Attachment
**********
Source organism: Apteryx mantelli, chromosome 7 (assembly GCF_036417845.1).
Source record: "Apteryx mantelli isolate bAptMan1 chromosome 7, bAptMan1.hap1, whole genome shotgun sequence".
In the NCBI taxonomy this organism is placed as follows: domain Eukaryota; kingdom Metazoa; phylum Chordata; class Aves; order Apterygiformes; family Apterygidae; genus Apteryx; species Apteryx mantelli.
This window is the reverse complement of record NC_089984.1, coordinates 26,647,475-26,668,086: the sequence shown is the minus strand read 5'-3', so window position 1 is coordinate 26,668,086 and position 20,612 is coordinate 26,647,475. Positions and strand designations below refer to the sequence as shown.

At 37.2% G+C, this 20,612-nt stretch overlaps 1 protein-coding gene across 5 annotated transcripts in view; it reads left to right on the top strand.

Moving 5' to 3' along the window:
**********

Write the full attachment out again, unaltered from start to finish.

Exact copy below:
Source organism: Apteryx mantelli, chromosome 7 (assembly GCF_036417845.1).
Source record: "Apteryx mantelli isolate bAptMan1 chromosome 7, bAptMan1.hap1, whole genome shotgun sequence".
In the NCBI taxonomy this organism is placed as follows: domain Eukaryota; kingdom Metazoa; phylum Chordata; class Aves; order Apterygiformes; family Apterygidae; genus Apteryx; species Apteryx mantelli.
This window is the reverse complement of record NC_089984.1, coordinates 26,647,475-26,668,086: the sequence shown is the minus strand read 5'-3', so window position 1 is coordinate 26,668,086 and position 20,612 is coordinate 26,647,475. Positions and strand designations below refer to the sequence as shown.

At 37.2% G+C, this 20,612-nt stretch overlaps 1 protein-coding gene across 5 annotated transcripts in view; it reads left to right on the top strand.

Moving 5' to 3' along the window: